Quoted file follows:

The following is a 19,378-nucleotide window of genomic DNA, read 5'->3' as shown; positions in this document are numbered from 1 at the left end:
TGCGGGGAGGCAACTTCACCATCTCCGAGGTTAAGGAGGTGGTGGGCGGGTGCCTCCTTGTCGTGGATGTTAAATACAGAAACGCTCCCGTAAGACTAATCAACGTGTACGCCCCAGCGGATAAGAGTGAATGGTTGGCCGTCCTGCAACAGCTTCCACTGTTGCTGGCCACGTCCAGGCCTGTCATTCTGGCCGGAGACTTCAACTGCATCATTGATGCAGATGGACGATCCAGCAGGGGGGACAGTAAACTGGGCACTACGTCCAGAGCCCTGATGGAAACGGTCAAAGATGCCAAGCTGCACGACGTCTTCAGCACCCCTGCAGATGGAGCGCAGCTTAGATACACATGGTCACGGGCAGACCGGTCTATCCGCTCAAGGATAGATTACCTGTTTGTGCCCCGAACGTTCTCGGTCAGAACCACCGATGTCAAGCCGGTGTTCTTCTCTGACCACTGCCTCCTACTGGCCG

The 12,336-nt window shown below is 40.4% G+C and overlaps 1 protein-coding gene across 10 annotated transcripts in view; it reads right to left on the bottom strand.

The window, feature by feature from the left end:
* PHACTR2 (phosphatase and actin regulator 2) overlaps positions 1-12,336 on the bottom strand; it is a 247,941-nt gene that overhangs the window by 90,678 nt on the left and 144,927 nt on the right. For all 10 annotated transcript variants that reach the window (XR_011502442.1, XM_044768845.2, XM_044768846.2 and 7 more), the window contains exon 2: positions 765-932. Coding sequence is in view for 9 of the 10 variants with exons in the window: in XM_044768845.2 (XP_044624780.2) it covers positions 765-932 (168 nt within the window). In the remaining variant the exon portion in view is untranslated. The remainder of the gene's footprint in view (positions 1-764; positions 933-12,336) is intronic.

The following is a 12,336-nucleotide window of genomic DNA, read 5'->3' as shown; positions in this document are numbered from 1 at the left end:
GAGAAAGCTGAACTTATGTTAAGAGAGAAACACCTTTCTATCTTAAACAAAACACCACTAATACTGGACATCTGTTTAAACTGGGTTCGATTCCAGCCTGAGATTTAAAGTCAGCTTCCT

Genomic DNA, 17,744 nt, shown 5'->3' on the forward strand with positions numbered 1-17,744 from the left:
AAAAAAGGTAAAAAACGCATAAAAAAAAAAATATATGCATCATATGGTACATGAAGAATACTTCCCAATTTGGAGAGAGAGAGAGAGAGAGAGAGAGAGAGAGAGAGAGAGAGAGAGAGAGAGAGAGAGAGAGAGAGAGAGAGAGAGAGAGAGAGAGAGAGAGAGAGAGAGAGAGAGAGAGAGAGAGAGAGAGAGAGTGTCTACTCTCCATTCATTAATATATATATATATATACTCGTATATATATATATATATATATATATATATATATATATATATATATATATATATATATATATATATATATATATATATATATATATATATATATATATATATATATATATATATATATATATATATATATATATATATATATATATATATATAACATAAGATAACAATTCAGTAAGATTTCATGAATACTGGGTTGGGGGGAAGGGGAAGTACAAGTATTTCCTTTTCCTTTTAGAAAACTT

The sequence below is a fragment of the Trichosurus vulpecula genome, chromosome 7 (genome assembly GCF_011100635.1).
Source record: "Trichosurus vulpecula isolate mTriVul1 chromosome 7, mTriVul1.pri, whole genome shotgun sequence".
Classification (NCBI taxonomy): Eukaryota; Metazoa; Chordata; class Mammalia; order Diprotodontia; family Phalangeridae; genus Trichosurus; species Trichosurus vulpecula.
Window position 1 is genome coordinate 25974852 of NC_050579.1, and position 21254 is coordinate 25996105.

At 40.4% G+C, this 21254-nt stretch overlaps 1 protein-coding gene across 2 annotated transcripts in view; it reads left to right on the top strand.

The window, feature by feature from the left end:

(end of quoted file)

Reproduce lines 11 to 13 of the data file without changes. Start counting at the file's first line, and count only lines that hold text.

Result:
Source record: "Trichosurus vulpecula isolate mTriVul1 chromosome 7, mTriVul1.pri, whole genome shotgun sequence".
Classification (NCBI taxonomy): Eukaryota; Metazoa; Chordata; class Mammalia; order Diprotodontia; family Phalangeridae; genus Trichosurus; species Trichosurus vulpecula.
Window position 1 is genome coordinate 25974852 of NC_050579.1, and position 21254 is coordinate 25996105.